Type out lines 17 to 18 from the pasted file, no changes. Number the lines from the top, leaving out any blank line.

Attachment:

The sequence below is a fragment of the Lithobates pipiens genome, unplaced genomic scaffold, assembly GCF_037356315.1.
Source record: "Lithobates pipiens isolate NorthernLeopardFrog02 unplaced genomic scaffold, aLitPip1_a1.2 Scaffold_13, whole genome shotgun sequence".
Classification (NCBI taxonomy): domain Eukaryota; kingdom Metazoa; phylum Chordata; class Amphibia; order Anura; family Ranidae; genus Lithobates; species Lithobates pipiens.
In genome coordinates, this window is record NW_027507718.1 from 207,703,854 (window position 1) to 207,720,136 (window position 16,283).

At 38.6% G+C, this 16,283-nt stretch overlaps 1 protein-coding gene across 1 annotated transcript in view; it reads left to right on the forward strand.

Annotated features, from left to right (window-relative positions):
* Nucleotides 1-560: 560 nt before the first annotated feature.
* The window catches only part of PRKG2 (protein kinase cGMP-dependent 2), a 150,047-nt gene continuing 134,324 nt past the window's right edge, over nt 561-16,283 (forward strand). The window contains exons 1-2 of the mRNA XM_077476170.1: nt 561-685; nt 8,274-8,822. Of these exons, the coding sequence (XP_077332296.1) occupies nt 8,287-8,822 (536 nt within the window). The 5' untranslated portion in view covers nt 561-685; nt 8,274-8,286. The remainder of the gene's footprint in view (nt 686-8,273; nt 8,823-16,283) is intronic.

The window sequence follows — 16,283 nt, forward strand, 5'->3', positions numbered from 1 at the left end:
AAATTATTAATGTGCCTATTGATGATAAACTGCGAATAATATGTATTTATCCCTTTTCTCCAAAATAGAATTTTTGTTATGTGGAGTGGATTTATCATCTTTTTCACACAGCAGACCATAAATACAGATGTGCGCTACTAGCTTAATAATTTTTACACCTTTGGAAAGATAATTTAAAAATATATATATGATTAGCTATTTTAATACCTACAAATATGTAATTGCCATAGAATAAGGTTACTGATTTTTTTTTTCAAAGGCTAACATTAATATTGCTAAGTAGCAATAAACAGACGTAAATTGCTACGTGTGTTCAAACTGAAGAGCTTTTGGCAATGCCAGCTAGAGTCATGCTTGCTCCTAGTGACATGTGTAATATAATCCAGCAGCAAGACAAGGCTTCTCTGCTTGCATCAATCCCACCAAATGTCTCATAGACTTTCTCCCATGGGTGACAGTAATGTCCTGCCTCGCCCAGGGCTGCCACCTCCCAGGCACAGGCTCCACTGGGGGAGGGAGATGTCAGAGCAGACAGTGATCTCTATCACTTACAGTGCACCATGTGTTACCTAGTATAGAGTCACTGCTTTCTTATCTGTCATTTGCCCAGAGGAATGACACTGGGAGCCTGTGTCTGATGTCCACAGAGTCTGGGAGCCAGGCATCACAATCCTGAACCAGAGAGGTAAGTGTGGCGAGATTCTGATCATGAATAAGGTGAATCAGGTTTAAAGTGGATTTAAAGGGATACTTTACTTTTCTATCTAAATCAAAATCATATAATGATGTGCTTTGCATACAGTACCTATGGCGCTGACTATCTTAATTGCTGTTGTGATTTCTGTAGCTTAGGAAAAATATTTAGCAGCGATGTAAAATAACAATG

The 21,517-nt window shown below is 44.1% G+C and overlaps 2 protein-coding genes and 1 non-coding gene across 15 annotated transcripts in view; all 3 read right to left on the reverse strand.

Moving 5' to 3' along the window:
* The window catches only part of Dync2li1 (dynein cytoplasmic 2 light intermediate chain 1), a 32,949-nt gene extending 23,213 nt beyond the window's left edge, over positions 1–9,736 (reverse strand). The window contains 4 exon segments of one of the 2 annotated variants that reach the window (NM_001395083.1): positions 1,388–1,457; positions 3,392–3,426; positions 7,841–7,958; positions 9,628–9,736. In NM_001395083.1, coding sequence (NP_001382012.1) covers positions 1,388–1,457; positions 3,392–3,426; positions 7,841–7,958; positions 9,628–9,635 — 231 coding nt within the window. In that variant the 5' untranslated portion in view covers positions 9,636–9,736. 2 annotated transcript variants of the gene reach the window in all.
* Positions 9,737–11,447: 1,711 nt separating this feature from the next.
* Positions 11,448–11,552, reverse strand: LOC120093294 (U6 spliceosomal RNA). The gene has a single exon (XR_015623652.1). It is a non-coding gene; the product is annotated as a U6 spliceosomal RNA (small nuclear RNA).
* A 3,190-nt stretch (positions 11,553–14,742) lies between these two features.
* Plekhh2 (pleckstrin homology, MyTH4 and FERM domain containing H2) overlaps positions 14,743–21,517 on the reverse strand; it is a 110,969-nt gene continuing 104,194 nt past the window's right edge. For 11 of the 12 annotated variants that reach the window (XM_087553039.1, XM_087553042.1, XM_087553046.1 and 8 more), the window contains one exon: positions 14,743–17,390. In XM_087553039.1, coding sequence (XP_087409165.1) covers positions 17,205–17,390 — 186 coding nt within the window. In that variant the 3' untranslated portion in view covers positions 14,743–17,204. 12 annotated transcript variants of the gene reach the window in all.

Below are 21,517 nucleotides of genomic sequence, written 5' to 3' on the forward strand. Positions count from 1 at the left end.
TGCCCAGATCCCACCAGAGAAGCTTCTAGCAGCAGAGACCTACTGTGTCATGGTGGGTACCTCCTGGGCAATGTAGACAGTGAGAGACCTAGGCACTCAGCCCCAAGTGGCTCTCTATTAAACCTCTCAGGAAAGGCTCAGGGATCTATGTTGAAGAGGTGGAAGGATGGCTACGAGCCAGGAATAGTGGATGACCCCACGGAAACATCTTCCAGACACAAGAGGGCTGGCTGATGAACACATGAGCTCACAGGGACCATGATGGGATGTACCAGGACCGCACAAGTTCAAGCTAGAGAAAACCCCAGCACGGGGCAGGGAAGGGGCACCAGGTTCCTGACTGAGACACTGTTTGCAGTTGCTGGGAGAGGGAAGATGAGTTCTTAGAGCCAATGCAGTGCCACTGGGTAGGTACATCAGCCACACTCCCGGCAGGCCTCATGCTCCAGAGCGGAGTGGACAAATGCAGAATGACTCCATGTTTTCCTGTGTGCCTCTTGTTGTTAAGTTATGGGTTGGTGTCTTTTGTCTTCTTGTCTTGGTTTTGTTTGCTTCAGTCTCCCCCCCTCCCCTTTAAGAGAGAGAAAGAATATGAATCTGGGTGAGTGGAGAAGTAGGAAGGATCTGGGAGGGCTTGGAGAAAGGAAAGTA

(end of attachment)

* Plekhh2 (pleckstrin homology, MyTH4 and FERM domain containing H2) overlaps positions 14,743–21,517 on the reverse strand; it is a 110,969-nt gene continuing 104,194 nt past the window's right edge. For 11 of the 12 annotated variants that reach the window (XM_087553039.1, XM_087553042.1, XM_087553046.1 and 8 more), the window contains one exon: positions 14,743–17,390. In XM_087553039.1, coding sequence (XP_087409165.1) covers positions 17,205–17,390 — 186 coding nt within the window. In that variant the 3' untranslated portion in view covers positions 14,743–17,204. 12 annotated transcript variants of the gene reach the window in all.

Below are 21,517 nucleotides of genomic sequence, written 5' to 3' on the forward strand. Positions count from 1 at the left end.